By Sr. Rani Punnaserril HCM
Migration patterns in India are increasingly reflecting the economic divide in the country, with more migrants over the last decade heading to the southern states, which have grown at a faster clip during this period.
We are excited to see the cities with ultramodern technologies. Since four years I am in Delhi seeing both the development and undernourishment of the ones who toiled for the development of Metros, Roads, Malls and flats/apartments, but they have no access to these once they finish the construction.
It is heart-rending to see the plight of migrant workers engaged in different works like domestic work, construction work, vending, and all the other unskilled work. Their human dignity and dignity of their work is not respected.
I have seen in different cities of India how they are treated as second-class citizens in their own land and at the migrated land. It is noted that the workers are paid better wages in Kerala than in other states but there too the minimum wage according to the State is not paid rather they are paid less than the local worker. It is discrimination but the migrant worker is happy since he is paid a higher wage than in his home state. That is the attraction for the North Indian labourers to migrate to Kerala and other Southern states and every year the number of migrants increases. According to the research study conducted in Kerala by Dr. Benoy Peter, Centre for Migration and Inclusive Development, the data show 35-40 lakhs migrants were there in 2017 with an annual addition of 182,000 each year.
In my childhood, I had never seen a Labour junction and Labour Colony in my hometown or nearby districts but I was surprised to see the migrant workmen standing near a tea shop waiting for someone to hire them at lately developed labour junction at Muvattupusha, in huge number in 2016. I spoke to them in their local language and they were happy to talk to me. Like this, there are several Labour junctions in Kerala. Seeing the workers I was reminded of the Bible verse (Mathew 20: 1 -16) “He went out again about noon and about three in the afternoon and did the same thing. About five in the afternoon he went out and found still others standing around…” These workers are taken for different kinds of work, the work which they have never seen or done in their home state.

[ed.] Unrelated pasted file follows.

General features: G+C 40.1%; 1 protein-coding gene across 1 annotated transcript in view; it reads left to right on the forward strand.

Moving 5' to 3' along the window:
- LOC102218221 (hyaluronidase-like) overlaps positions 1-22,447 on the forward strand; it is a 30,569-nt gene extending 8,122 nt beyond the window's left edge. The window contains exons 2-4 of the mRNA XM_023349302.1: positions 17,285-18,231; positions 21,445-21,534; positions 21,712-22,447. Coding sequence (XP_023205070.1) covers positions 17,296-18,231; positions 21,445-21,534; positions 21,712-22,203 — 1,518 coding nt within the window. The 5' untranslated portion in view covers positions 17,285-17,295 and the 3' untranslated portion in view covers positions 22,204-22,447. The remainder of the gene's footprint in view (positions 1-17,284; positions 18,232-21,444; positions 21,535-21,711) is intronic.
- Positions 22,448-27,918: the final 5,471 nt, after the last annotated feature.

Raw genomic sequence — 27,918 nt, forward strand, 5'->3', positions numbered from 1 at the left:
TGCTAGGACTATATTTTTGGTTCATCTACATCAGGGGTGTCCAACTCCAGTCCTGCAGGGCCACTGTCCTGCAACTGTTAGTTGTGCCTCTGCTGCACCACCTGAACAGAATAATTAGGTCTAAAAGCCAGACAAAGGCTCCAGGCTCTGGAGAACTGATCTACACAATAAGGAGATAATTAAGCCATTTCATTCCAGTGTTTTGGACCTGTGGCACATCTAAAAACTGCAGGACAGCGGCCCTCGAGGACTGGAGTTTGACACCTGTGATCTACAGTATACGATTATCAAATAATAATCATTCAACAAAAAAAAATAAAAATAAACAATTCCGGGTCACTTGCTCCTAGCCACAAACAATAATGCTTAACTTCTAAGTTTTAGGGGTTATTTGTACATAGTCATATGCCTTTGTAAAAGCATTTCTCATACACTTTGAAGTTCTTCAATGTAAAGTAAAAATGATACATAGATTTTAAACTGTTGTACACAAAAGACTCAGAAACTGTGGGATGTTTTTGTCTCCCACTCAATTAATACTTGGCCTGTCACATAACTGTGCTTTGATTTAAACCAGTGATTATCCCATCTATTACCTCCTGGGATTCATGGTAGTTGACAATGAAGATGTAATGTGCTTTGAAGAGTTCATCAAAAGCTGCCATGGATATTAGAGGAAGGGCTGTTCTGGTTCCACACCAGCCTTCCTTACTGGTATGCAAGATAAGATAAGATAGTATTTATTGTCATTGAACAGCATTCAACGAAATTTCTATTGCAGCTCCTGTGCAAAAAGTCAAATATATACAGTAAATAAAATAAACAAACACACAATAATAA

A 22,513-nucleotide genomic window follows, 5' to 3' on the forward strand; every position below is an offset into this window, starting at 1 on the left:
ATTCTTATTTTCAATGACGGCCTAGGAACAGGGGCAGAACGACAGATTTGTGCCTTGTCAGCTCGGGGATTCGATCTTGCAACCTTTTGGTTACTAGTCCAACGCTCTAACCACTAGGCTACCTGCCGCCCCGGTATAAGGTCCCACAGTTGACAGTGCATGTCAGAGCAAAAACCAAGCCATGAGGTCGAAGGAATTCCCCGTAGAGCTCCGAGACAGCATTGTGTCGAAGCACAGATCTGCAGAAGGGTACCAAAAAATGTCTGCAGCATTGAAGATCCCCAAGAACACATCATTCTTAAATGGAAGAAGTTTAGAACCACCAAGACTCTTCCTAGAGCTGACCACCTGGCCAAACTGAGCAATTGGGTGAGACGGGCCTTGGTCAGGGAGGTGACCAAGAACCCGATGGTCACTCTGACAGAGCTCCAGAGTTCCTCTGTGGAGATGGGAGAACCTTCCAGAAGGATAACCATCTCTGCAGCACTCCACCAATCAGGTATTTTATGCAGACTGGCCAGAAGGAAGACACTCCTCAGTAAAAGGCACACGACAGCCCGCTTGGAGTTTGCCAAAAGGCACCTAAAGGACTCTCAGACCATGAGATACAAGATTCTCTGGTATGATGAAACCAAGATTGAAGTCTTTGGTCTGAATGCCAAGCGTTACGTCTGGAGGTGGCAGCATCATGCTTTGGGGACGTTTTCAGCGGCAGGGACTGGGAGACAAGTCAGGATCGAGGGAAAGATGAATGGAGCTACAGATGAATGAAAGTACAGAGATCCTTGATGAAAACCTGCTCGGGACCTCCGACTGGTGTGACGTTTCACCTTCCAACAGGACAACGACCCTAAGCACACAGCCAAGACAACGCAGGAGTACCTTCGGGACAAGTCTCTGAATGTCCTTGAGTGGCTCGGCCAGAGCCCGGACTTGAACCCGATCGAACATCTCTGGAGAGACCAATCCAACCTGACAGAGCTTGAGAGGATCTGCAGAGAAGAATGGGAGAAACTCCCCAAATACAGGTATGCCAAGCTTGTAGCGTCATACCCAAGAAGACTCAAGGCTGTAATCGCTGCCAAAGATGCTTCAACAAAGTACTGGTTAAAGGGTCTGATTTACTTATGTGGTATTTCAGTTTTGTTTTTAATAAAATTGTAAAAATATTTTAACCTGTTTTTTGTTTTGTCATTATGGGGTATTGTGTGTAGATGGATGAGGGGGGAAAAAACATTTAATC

Young men, women and children are trafficked in the name of employment and study. A number of cases came to Catholic Bishops’ Conference of India (CBCI) Office for Labour. Lawrance is one such person who through our intervention could come back from Saudi to India. The attitude of Indian Government in this regard is beyond my understanding, where they punish the offender for killing an animal and scot-free a trafficker or murderer. There are various issues migrant workmen face in the host state.
Problems of Measurement
While India’s internal migration flows are substantial, they are difficult to enumerate. Migration data from the 2011 Census have been collected, but not yet released. The 2001 Census and the 2007-2008 National Sample Survey (NSS) both provide broad information on internal migration, but miss important aspects of India’s internal migration patterns. The 2011 Census, rail traffic data and changes in population in different age categories show that migration is much larger than what has been argued by using traditional sources of data like the NSS and the population census. More importantly, there seems to have been an upsurge in mobility for economic reasons in the recent decade across states. The number of migrants by place of the last residence in India was 314.5 million in 2001. The figure rose to 453.6 million in 2011, showing an addition of 139 million, an average of about 14 million migrating every year. This is against the figure of 82 million migrants added during 1991-2001, implying that the decadal growth in migration has gone up from 35.5% during 1991-2001to 44.2% during 2001-11.
Problems in Documentation and Identity
Proving their identity is one of the core issues impoverished migrants face when they arrive in a new place. Identity documentation that is authenticated by the state is indispensable for ensuring that a person has a secure citizenship status and can benefit from the rights and protections that the state provides.